Preparing for the 2024 Solar Eclipse in Ohio

If you missed the total solar eclipse back in 2017, you’re in luck! The upcoming eclipse in 2024 will offer Ohioans a much better viewing experience. It has been reported that Ohio will be directly in the path of complete totality for a much longer period than last time.

Here is everything you need to know about the 2024 in Ohio. 

Experiencing the 2024 Total Solar Eclipse in Ohio

Solar eclipses do not happen that often, and complete eclipses are even rarer. To add to that, the odds that you’ll be in a good viewing area in the United States are not so good. Ohio will be one of the areas across the United States with front row seats to the total solar eclipse in 2024. 

However, unlike in 2017 when northeast Ohio only experienced 80%-85% blockage of the sun for a couple of minutes, this time, it will be near 100%, and it will last longer. It has been reported that the complete eclipse will enter Ohio at 3:08 p.m. EST on April 8 and travel northeast across the state for a total of 11 minutes. 

Ohio will also experience peaks of darkness lasting for four and half minutes, nearly twice as long as the 2017 solar eclipse. It is important to note that this will be the longest total solar eclipse experienced across the globe until 2114. 

You Get to Choose the Best Viewing Location 

Another benefit that comes with experiencing the 2024 total solar eclipse in Ohio is that you get to choose the best viewing location. This is because most of the major cities in Ohio will experience the solar eclipse, unlike in 2017, when the majority of the cities only witnessed a partial solar eclipse. This is not something that happens too often.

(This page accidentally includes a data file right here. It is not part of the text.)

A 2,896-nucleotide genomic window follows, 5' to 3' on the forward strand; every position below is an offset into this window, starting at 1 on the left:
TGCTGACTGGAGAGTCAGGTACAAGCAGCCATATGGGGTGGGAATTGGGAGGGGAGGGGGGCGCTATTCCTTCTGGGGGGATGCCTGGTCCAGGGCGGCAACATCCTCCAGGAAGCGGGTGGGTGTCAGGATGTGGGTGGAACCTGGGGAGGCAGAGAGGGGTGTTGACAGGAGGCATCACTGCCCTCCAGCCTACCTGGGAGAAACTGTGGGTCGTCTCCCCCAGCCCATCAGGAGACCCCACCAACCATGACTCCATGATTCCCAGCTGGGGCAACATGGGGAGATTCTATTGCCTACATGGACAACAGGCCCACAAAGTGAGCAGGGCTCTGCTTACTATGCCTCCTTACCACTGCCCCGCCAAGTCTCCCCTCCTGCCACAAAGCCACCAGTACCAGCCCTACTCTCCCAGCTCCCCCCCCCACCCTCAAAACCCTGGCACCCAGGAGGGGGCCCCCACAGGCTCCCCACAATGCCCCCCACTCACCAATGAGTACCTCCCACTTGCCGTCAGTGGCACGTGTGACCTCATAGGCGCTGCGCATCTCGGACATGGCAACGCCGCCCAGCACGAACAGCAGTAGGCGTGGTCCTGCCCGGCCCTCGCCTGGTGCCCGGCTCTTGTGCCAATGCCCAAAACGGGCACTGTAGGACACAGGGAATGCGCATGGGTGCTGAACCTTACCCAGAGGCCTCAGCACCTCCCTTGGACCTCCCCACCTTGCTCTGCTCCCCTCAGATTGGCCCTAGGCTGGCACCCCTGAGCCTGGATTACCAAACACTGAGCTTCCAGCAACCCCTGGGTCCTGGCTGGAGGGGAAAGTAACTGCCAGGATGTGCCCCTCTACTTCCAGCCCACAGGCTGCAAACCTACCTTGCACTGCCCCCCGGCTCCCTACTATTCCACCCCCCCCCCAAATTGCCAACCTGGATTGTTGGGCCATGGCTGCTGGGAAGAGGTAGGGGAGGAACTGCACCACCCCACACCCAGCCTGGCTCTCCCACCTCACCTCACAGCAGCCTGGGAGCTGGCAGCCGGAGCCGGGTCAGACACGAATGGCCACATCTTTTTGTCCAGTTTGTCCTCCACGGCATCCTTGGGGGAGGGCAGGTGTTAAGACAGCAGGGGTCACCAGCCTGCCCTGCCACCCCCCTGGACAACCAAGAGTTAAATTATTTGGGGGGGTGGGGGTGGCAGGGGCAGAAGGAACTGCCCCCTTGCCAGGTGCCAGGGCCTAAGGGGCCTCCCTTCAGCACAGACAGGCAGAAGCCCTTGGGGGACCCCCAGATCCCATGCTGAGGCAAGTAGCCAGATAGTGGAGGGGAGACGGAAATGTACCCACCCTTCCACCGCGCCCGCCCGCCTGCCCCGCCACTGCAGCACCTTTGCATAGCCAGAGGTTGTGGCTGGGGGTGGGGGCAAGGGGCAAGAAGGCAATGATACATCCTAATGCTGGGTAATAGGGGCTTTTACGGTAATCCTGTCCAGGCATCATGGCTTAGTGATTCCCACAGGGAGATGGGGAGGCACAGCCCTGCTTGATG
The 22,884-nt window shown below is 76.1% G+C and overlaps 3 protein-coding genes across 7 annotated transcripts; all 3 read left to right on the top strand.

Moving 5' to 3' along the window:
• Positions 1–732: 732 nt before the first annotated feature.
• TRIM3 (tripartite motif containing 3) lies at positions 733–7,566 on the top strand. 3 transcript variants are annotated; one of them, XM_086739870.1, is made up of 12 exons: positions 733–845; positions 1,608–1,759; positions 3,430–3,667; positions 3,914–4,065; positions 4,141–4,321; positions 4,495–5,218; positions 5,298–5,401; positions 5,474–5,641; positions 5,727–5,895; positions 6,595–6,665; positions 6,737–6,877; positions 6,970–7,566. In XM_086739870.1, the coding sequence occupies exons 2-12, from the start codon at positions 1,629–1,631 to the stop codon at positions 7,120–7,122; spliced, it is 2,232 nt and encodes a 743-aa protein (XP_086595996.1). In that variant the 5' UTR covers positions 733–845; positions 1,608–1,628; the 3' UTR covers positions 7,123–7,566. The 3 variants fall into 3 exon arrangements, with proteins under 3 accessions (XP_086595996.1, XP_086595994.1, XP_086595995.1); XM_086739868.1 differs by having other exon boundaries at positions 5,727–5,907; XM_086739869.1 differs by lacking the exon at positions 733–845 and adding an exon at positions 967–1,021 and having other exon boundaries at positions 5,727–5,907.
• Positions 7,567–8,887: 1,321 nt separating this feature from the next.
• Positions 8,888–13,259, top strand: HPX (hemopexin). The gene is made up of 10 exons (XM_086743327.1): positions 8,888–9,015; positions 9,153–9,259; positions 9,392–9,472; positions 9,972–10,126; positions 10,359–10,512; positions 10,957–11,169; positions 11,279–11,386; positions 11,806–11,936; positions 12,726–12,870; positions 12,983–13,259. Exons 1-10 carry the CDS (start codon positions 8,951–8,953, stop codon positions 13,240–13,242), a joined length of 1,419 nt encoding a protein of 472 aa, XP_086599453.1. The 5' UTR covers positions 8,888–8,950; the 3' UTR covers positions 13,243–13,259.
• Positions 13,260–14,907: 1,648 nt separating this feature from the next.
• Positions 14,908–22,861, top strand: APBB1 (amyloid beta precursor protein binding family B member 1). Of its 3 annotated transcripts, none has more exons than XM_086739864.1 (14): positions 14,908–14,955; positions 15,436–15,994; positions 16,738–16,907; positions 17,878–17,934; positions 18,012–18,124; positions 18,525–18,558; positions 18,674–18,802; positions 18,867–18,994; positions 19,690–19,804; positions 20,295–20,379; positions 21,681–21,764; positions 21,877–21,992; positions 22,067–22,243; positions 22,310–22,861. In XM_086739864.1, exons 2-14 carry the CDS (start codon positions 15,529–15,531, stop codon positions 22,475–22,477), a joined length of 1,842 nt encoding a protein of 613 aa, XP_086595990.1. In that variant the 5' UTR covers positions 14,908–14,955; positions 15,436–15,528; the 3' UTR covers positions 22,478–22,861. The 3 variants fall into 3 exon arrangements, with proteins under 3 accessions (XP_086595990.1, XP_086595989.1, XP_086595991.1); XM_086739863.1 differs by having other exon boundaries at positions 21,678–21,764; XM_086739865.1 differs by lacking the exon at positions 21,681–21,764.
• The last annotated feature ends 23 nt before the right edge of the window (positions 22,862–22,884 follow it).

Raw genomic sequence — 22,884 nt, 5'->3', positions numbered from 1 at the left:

Some of the Ohio Cities to Visit for the Eclipse

The total solar eclipse in 2024 will pass directly over Ohio cities such as Cleveland, Toledo, Dayton, Cincinnati, Lima, Sandusky, Springfield, Mansfield, Akron, and Columbus. Among these cities, Columbus and Cincinnati are expected to experience about 95% totality. 

To put this into perspective, Dayton will experience totality for about two minutes and 45 seconds. On the other hand, Toledo will experience totality for about one minute 47 seconds. 

What Can Be Seen During a Total Solar Eclipse?

Diamond Ring Effect

For approximately 15 seconds before the moon completely obstructs the sun, only a tiny crescent of the sun is left, and the corona begins to come into view. During this time, the silver of the sunlight’s brightness transitions into a spectacular burst of radiance, which is concentrated into one region just along the sun’s edge. With the corona circling around the disk, this burst of radiance creates a diamond ring effect.


When the moon completely covers the sun during a total solar eclipse, it is the only time that people across the globe can clearly see the corona without using any special gadgets. 

Solar Flares

When the moon covers up the sun, titanic flares in the sky become visible while peeking out from the edge of an already darkening disk. These solar flares are usually anchored to the sun’s surface and tend to loop for millions of miles into space. You can easily spot the solar flares moments before a total solar eclipse. 

Planet and Stars

On top of bringing the sun’s corona into view, the total solar eclipse makes the sky so dark to the extent that you can see both planets and stars during the day. 

View the Eclipse Safely with American Paper Optics

Before the total solar eclipse draws closer, you need to have your safety glasses ready. At American Paper Optics, we’re renowned for our high-quality eclipse glasses that ensure you view the total solar eclipse safely. Our eclipse glasses are unique because they’re capable of completely blocking out ultra-violet rays, infrared and intense visible light. Contact our team today to learn more about the eclipse glasses we offer!